A year after the defeat of the Tamil secessionist movement in Sri Lanka, many Swiss Tamils have given up hope of returning and instead plan a future in Switzerland.This content was published on June 4, 2010 - 13:30
There are some 43,000 Sri Lankan Tamils living in Switzerland; this figure does not include those who have already obtained Swiss citizenship. Fleeing the civil war at home, they came here in the 1980s and 1990s.
The Tamils have integrated well into Swiss society – at least superficially. They have shown themselves to be hardworking and many Tamil youngsters do well at school. The majority of Swiss value this and perceive the Tamils as being better integrated than some other immigrant groups.
On the other hand, the Tamils belong to a highly cohesive society with an ancient tradition. Their sense of belonging – whether to a caste or an extended family – is crucial to their identity. For this reason, they have formed tight-knit groups when settling in Switzerland, too. Arranged marriages are common, with families sending in brides from Sri Lanka for grooms living in Switzerland.
This means that the Tamils typically do not integrate socially into Swiss society. There are, of course, exceptions – young Tamils who have chosen to marry Swiss partners.
“The Tamils need to get interested in how the Swiss live,” says Puvi, an independent businessman in Basel who is married to a Swiss. “Ninety-nine per cent of the people I associate with now are Swiss. But for most of the Tamils, integration is a foreign word.”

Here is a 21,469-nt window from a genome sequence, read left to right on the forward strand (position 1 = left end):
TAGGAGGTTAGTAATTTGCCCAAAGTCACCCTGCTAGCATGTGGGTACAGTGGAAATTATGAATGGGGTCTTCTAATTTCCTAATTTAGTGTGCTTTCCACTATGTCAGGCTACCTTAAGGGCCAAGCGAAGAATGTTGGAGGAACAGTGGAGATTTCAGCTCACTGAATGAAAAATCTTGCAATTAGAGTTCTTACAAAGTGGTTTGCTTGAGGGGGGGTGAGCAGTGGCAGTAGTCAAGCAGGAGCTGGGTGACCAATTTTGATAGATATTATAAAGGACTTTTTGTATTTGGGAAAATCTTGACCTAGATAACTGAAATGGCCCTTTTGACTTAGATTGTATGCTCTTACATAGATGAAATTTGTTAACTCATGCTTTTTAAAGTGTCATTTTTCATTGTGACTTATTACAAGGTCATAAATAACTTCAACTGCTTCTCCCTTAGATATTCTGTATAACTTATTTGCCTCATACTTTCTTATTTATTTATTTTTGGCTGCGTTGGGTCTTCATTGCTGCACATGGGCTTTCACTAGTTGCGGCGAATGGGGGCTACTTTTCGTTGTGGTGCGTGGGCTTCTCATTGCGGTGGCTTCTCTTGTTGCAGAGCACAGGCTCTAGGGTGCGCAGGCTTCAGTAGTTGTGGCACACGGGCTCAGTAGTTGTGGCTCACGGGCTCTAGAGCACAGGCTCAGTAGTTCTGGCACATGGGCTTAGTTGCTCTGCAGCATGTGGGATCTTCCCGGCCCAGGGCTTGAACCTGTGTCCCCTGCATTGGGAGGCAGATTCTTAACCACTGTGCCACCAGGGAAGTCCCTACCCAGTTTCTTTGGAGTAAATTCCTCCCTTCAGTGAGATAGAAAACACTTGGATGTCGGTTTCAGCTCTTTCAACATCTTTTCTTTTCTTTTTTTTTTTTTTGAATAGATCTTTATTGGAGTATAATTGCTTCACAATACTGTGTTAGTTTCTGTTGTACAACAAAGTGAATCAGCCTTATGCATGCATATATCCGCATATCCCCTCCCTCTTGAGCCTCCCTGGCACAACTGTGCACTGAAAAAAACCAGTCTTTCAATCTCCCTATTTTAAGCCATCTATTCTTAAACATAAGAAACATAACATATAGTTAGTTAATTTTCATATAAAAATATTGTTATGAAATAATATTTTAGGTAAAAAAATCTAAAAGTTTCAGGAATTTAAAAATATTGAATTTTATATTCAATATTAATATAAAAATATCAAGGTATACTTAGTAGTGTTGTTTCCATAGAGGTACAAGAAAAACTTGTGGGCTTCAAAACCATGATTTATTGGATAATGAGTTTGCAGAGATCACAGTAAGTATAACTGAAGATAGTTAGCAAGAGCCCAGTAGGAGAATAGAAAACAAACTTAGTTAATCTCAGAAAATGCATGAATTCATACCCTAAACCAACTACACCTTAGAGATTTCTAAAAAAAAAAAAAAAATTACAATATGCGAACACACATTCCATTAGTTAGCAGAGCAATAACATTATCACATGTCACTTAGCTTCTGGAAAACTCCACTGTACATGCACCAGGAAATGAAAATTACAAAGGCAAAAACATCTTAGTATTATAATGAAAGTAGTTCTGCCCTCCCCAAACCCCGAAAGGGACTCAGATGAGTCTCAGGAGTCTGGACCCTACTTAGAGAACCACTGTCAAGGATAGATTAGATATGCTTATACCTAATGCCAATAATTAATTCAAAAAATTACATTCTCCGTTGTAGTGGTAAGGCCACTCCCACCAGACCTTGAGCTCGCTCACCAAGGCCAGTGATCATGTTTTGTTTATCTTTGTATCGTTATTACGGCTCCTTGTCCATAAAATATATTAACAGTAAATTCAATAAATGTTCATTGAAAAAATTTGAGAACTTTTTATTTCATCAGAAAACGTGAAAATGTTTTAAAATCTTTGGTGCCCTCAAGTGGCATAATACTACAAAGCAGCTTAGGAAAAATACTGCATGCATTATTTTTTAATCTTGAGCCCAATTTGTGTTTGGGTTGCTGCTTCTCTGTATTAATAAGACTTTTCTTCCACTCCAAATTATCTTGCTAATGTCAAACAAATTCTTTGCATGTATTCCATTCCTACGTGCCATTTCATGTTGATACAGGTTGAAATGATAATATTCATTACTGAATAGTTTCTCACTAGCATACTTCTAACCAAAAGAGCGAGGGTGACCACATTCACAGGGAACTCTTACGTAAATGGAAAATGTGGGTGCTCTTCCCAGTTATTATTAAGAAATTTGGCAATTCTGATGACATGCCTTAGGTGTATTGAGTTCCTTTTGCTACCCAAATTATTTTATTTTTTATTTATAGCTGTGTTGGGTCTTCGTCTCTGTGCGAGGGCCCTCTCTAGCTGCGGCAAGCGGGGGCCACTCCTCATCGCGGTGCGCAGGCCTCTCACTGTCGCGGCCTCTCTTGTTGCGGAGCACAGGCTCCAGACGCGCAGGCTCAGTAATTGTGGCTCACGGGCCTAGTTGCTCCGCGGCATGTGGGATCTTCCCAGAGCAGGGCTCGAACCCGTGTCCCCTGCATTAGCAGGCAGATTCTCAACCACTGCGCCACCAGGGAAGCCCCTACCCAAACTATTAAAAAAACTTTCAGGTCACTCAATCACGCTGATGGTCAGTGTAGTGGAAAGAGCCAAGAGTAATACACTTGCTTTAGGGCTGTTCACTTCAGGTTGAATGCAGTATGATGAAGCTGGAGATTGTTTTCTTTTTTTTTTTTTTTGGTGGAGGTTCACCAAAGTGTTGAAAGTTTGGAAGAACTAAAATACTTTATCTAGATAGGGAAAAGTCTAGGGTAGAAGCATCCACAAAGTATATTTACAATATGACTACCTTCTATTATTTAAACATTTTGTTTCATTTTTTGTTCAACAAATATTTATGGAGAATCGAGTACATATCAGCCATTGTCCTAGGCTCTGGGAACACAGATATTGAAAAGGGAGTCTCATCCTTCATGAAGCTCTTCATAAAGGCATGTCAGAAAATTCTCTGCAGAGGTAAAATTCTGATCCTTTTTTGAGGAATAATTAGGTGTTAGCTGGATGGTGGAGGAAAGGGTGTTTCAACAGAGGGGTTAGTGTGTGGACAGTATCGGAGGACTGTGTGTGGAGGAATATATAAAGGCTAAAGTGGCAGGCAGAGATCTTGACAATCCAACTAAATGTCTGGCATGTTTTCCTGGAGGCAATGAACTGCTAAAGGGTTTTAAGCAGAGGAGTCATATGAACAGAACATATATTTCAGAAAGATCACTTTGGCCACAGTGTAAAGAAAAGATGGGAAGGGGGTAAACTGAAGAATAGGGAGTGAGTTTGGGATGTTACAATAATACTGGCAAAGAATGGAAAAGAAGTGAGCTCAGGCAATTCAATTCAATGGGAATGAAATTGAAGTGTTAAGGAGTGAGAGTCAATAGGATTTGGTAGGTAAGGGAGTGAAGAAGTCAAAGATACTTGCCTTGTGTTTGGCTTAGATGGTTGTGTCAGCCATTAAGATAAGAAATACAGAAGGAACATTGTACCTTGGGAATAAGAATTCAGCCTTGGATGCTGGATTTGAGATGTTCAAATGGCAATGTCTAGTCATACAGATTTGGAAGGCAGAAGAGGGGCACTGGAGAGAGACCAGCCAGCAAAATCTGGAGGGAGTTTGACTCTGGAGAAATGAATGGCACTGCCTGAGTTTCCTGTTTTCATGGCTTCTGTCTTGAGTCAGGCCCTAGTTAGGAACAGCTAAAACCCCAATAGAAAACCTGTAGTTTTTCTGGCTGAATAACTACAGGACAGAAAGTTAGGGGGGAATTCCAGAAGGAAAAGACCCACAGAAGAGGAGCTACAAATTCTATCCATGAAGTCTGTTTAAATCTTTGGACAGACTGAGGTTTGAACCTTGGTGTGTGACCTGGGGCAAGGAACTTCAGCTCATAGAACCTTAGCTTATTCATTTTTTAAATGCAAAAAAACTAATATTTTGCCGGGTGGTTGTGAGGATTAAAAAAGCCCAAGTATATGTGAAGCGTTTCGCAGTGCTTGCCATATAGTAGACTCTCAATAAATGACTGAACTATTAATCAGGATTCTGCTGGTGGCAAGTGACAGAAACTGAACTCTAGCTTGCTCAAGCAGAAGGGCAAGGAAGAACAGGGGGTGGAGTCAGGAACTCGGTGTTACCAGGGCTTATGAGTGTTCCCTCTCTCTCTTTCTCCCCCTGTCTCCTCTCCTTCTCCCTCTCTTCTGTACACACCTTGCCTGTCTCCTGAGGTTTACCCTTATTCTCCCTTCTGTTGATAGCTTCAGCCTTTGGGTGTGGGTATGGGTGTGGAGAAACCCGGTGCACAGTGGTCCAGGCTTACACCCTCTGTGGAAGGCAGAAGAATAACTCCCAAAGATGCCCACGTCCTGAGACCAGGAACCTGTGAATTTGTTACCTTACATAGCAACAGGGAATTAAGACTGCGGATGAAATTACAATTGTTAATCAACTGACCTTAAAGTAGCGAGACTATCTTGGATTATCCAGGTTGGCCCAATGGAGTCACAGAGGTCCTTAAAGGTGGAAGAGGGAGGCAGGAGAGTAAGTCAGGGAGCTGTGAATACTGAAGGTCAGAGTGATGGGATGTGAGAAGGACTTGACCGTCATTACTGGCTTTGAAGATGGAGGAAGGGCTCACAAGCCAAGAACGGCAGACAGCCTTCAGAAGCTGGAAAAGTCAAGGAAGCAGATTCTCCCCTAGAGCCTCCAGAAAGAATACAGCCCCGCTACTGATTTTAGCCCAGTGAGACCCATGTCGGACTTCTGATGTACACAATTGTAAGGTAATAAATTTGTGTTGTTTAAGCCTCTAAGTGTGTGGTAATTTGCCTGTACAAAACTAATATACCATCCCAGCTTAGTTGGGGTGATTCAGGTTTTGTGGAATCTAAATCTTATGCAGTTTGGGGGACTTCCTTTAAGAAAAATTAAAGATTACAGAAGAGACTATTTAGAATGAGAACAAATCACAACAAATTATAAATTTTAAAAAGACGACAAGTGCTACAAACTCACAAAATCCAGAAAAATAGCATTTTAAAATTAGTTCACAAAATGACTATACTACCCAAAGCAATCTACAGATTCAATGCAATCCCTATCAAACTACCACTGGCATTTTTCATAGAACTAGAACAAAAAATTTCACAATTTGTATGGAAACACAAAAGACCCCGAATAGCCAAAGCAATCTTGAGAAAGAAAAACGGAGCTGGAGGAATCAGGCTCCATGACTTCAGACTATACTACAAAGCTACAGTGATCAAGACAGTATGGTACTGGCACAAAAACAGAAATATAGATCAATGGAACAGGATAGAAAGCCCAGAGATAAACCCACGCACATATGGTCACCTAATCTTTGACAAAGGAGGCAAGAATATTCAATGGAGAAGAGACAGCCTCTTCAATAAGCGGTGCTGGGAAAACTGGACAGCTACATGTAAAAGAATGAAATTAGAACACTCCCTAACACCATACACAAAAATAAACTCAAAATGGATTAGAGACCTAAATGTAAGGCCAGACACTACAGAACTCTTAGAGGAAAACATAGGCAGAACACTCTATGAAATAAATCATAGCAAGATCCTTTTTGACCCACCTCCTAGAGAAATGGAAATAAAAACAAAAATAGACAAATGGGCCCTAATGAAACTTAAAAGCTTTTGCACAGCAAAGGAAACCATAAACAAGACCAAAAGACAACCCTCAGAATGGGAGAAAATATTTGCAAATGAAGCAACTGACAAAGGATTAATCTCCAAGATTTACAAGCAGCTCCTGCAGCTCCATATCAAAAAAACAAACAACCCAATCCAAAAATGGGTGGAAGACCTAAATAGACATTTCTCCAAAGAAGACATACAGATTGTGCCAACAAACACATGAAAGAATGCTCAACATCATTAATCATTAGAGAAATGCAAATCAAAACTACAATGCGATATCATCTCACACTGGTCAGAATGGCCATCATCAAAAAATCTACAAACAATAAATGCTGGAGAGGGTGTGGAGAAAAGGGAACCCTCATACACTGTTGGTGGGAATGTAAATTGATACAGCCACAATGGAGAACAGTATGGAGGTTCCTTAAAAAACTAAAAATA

A Swiss future
Many Swiss Tamils still hope for change in Sri Lanka. Others seem to be resigned to the situation there. But almost all see their future and the future of their children here in their adopted country.
“My children will soon be starting school,” explains Naren, a factory worker who lives in canton Basel-Land.
“They will grow up here, and their future is here. Meanwhile, we are in the process of getting Swiss citizenship. I have brothers in London and Canada. Only my parents are still at home now.”
“Are things ever going to get better in Sri Lanka?” he asks rhetorically. “I have been waiting for things to get better for the past 20 years. Now I have just about given up hoping! Things are actually worse in Sri Lanka than they were before. Even my parents tell me not to come back!”
Naren’s wife Nisha says, “I am happy here now, though in the beginning it was hard, because I came here all alone to be married and I no longer had all the usual contacts with my family. But now between us we have about 35 relatives in Switzerland.”
She has little motivation to return to her homeland. “There is fear in Sri Lanka,” she says simply.
“Tamils here try hard to pass on their culture to the young generation,” says Sri, a counsellor with an immigrant services agency in Basel. “There are Tamil language schools. If the young Tamils speak their mother tongue well, they will speak German better – even Swiss educational authorities say that.”
“At the same time, culture can be a problem. The children often don’t want to follow their elders,” says Sri.
“The young Tamils have different lives inside and outside the home. Adults over here can lose their direction, they can lose their own roots, sometimes they don’t feel accepted here. So you find alcohol problems and mental health problems, too.”
Arul, a businessman in his fifties, muses upon the effect of long-term residence in the alpine nation.